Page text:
A couple of weeks ago, my visit to the new Decatur Square restaurant the Deer and the Dove began with an energetic server who introduced himself and then proceeded to tell me all about the food and drinks. He sure got me salivating for supper.
A few days later, I watched 4-year-old Bailey Latt walk into Big Bang Pizza in Brookhaven and get just as excited by her restaurant greeter.
“Hello. My name is Pepper and I am your host.”
Bailey jumped up and down. The reason for the squealing: Pepper is a robot.
“She loves this place,” said Bailey’s mother, Stephanie Maddox. It was the third time they’d frequented Big Bang since the pizzeria opened in January.
While her mother placed an order at the counter, Bailey hung out with Pepper, pushing its touchscreen to make it dance and talk. Soon, Amy, one of Big Bang’s three robot servers, zoomed across the dining room like Rosie the maid from “The Jetsons” cartoon to drop off a tray with Bailey’s pizza.
Welcome to Chuck E. Cheese 2.0.
Pizza served with a side of technology isn’t exactly new. Restaurants long have embraced technology, whether via point of sale or online reservation systems that now include automatic text message alerts. There are tablet ordering systems and on-demand food delivery apps. However, it is striking to watch machines roam the floor and handle front-of-house duties.
You might think that robots replacing humans is a negative, but, at Big Bang Pizza, it’s been a win-win for everyone, starting with husband-and-wife owners German Barreda and Stephanie Paredes.
Last year, when the city of Brookhaven instituted changes to ordinances governing nightclubs, including requiring them to stop pouring alcohol at 2 a.m., Barreda and Paredes knew that their club, El Ocho, located at 3043 Buford Highway, would not survive — not when their biggest clientele was the late-night bar industry workers who stopped by for a drink after a shift.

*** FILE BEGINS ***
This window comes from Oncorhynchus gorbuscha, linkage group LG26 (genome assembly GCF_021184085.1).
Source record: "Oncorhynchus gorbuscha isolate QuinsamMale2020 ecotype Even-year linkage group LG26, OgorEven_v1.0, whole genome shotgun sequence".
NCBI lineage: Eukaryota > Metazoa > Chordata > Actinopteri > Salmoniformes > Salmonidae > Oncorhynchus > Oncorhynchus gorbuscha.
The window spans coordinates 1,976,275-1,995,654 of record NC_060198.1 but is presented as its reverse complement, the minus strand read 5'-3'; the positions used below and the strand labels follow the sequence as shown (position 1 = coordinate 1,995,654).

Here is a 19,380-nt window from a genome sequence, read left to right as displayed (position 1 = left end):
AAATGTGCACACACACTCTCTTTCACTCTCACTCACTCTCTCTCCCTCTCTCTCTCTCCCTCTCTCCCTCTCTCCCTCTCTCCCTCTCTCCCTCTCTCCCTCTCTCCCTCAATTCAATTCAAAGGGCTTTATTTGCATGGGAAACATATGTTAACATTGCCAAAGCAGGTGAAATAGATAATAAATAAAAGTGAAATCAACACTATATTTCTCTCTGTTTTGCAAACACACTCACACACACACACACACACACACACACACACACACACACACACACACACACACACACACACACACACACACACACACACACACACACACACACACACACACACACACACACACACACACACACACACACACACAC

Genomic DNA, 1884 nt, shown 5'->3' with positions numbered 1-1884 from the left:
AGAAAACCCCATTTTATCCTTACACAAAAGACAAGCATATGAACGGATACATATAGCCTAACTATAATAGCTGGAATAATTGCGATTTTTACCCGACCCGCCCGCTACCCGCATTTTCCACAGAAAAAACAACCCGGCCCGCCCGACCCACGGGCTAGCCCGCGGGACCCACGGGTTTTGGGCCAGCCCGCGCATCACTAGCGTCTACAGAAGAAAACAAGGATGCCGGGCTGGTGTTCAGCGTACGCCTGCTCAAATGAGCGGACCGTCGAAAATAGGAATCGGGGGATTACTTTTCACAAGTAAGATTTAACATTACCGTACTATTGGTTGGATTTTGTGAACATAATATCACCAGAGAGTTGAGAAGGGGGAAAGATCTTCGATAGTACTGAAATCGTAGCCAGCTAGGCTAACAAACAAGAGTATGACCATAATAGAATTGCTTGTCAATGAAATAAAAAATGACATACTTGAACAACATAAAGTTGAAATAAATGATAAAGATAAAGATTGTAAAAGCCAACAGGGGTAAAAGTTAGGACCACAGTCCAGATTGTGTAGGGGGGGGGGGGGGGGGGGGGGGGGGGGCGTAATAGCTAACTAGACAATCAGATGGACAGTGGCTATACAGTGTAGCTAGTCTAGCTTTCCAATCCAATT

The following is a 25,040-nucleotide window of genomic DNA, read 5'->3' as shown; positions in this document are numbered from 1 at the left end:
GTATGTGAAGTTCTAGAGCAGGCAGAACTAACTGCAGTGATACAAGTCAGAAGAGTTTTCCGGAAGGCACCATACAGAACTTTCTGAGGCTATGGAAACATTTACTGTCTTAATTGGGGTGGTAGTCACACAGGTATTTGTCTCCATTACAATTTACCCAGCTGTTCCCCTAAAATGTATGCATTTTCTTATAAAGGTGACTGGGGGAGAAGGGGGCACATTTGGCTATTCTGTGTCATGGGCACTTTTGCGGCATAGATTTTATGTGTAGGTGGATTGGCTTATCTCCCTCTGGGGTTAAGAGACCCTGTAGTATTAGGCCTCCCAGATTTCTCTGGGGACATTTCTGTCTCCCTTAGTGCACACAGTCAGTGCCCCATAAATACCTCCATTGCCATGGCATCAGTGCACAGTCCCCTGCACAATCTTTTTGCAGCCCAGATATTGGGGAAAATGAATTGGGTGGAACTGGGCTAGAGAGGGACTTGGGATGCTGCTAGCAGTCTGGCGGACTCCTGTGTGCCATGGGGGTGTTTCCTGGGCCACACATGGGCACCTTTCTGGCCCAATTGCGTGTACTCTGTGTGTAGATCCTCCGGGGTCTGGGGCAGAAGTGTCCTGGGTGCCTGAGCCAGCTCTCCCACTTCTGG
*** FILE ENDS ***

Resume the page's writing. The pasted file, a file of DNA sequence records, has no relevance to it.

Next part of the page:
The couple considered opening a pizza joint, but they needed a hook. What would attract people to their pizzeria? Surfing the internet one day, Barreda came across robot waiters. With a background in mechatronics, his interest was piqued by the notion.
The investment ($15,000 per server robot and a hefty $42,000 for Pepper) seems to be paying off. Friday and Saturday afternoons, Big Bang is practically “Romper Room,” hosting upward of a dozen birthday parties, where active tykes interact with robots Pepper, Amy, Lola and Kim — the latter currently is out of commission, because kids have pushed her buttons too hard, and is waiting for Barreda to fix her. (A sign on the front door reminds guests: “Please be gentle with the robots!”)
While Pepper greets guests, Amy, Lola and Kim bring New York- and Sicilian-style pies to the tables.
“Here is your food. Please take it away from my tray, and when you’re done, touch my hand so I can go back to work,” say the robot servers.
Big Bang still has plenty of human employees who take orders, mix drinks from the full bar, cook the pizzas and program the robots to deliver food to the tables. And, they like working with the bots. Robots don’t talk back, and they do what you tell them, cashier Daniela Montes said with a laugh.